First, EPA proposed creating NOx emissions budgets for electric generating units at fossil fuel–fired power plants in 25 upwind states. If the rulemaking is finalized as proposed, these plants will be required to participate in an allowance-based emissions trading program during ozone season. The emissions trading program for these power plants would begin in 2023. The proposed emissions budgets would initially be set at the level of reductions achievable through already available measures. Then, starting in 2026, the budgets would be set at levels achieved by the installation of selective catalytic reduction controls at the large coal-fired power plants in the covered states that do currently have such controls in place. Included among the 25 upwind states that would be subject to the rule, if finalized, are four new states not previously a part of the Cross-State Air Pollution Rule trading program: Delaware, Nevada, Utah, and Wyoming.ef5">5

Second Prong: Emissions Units at Other Industrial Facilities

Second, EPA's proposal establishes NOx emissions limitations for certain stationary sources at industrial facilities in 23 upwind states. The 23 states are those for which EPA has not approved an ozone transport SIP. EPA evaluated air quality modeling information, annual emissions, and information about potential controls to determine which industries could have the greatest impact on improving ozone air quality in downwind states. Based on this review, the emissions units subject to the proposed FIPs include the following:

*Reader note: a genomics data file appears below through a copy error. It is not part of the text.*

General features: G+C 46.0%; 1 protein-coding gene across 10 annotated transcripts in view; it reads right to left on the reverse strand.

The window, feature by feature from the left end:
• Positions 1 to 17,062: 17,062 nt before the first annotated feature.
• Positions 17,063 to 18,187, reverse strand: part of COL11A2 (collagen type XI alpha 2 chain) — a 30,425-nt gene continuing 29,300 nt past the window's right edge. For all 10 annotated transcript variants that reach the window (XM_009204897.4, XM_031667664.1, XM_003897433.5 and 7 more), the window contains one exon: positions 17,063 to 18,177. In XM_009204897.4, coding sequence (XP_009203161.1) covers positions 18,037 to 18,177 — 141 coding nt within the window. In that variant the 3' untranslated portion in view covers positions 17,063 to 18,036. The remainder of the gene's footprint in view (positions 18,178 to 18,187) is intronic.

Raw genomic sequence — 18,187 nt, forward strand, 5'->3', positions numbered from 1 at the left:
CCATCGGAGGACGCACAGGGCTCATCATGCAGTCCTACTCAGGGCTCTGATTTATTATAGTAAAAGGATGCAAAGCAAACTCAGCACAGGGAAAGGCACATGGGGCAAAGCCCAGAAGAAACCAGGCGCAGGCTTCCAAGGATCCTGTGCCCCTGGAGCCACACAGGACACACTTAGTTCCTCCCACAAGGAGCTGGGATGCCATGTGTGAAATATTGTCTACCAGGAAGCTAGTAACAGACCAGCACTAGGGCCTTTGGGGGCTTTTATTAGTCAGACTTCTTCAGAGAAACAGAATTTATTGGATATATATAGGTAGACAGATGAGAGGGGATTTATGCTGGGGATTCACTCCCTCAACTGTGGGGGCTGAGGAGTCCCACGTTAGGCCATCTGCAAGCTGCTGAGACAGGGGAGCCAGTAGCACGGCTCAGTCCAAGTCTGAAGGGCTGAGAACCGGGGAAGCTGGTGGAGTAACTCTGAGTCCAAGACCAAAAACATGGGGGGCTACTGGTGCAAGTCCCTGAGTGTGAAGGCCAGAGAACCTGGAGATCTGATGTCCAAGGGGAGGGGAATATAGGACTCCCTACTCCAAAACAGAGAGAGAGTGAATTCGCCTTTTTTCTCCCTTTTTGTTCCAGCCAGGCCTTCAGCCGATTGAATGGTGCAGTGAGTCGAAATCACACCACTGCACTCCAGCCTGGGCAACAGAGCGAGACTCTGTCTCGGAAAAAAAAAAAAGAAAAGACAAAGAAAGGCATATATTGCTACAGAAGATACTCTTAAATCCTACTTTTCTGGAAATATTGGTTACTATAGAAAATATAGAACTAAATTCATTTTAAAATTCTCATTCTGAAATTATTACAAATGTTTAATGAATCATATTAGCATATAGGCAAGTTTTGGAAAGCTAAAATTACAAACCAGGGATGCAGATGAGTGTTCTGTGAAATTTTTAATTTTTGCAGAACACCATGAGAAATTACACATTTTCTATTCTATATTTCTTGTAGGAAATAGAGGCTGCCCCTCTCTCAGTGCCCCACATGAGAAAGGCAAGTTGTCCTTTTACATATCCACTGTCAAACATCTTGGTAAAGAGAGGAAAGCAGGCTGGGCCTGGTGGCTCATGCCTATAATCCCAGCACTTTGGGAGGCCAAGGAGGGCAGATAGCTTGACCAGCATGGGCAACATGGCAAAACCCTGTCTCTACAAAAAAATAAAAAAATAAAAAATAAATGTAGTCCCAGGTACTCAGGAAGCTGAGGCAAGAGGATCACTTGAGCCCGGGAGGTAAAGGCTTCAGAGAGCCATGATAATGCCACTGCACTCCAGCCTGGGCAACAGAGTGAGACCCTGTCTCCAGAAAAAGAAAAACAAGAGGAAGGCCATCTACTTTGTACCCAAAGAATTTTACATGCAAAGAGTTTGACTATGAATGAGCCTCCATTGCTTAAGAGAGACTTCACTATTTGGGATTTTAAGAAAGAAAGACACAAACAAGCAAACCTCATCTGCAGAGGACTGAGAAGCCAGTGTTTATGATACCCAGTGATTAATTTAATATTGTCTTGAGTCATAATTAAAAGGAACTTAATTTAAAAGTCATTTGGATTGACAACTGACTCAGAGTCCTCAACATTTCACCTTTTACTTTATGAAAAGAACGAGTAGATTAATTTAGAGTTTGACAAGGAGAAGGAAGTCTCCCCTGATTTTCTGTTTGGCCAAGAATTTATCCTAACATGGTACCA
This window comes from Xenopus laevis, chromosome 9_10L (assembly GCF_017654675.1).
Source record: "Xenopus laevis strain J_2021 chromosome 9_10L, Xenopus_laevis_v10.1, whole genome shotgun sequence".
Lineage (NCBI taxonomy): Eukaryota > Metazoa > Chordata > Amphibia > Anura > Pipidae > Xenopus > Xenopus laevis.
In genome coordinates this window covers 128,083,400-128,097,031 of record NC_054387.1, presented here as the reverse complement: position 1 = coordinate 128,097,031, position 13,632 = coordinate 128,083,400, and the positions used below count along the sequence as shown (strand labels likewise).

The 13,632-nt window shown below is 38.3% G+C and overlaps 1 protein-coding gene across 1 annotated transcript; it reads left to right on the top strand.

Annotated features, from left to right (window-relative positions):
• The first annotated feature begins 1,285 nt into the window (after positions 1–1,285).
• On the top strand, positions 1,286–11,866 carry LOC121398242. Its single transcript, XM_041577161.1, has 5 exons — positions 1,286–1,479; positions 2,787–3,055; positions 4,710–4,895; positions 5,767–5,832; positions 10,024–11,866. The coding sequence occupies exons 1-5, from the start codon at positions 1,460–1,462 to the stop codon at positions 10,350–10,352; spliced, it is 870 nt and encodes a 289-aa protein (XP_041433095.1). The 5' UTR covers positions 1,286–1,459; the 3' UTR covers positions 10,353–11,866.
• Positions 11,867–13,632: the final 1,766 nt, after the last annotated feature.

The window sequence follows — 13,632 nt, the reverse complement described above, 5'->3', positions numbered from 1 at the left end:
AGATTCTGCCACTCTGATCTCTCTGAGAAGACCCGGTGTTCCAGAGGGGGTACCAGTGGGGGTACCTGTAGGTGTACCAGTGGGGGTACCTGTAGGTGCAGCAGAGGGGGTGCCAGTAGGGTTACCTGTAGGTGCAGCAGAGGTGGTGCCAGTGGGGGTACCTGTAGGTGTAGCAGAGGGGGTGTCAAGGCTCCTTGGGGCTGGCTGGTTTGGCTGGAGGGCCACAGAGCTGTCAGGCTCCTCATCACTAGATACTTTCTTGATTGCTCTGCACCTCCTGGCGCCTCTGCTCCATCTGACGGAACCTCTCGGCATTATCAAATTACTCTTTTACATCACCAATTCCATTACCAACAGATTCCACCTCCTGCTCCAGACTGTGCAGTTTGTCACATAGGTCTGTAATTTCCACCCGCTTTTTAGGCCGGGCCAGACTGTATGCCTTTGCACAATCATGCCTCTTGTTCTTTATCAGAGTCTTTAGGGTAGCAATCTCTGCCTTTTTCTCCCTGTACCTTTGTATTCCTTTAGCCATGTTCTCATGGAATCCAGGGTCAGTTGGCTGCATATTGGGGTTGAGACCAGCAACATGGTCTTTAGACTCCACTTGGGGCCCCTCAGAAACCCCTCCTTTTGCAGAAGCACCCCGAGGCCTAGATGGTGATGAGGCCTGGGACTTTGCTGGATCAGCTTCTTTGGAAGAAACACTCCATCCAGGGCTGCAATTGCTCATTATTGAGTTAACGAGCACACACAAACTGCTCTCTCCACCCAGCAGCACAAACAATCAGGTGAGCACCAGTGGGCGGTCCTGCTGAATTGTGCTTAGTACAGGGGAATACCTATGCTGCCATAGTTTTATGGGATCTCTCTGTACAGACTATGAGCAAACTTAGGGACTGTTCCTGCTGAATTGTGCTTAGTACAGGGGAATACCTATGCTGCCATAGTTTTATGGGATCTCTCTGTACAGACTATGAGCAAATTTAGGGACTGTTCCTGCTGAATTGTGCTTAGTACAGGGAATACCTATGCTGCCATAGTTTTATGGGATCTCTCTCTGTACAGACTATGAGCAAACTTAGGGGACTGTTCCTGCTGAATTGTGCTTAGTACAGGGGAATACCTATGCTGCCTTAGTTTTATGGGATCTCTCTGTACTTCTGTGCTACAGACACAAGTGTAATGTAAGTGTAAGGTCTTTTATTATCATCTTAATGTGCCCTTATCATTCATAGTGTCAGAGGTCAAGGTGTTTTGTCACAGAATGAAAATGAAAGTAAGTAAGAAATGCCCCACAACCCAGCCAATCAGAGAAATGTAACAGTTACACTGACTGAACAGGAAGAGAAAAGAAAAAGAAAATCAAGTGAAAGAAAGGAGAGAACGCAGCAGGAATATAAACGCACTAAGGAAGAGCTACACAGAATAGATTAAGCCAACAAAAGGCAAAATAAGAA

• high-emitting, large boilers in basic chemical manufacturing; petroleum and coal products manufacturing; and pulp, paper, and paperboard mills;
  • reciprocating internal combustion engines in pipeline transportation of natural gas;
  • kilns in cement and cement product manufacturing;
  • boilers and furnaces in iron and steel mills and ferroalloy manufacturing; and
  • furnaces in glass and glass product manufacturing.

The emissions limitations for these industrial stationary sources would begin in 2026.6

This Good Neighbor Plan is not yet final. The public has an opportunity to comment on the proposal. The date for the public hearing has not been set as of the date of this publication.7 In addition, EPA is accepting comments on the proposed Good Neighbor Plan. Comments may be submitted for 60 days after the rulemaking is published to the Federal Register.

Key Takeaways:

  • Fossil fuel-fired power plants—as well as certain stationary sources of emissions at natural gas pipelines; large manufacturing facilities; and steel, iron, and paper mills—are to be subject to more stringent emissions controls under EPA's proposed Good Neighbor Plan.
  • The proposed rulemaking is not yet final. Interested parties can submit public comments on the proposal for 60 days after it is published in the Federal Register and/or participate in the upcoming public hearing.
  • If EPA finalizes the proposed FIPs, states will still have the option to replace its requirements by developing and submitting SIPs that fulfill the good neighbor requirements for EPA's review and approval.


1. 42 U.S.C. § 7410(a)(2)(D)(i)(I).

2. Id. § 7410(c)(1).

3. Prepublication copy available at https://www.epa.gov/system/files/documents/2022-03/nprm_transport-fip_2060-av5_prepublication.pdf.

4. EPA, Fact Sheet: Proposed Good Neighbor Plan for the 2015 Ozone NAAQS (Mar. 2, 2022), available athttps://www.epa.gov/system/files/documents/2022-03/fact-sheet_2015-ozone-proposed-good-neighbor-rule.pdf.

5. Id.

6. Id.

7. See https://www.epa.gov/csapr/good-neighbor-plan-2015-ozone-naaqs for further information on the public hearing.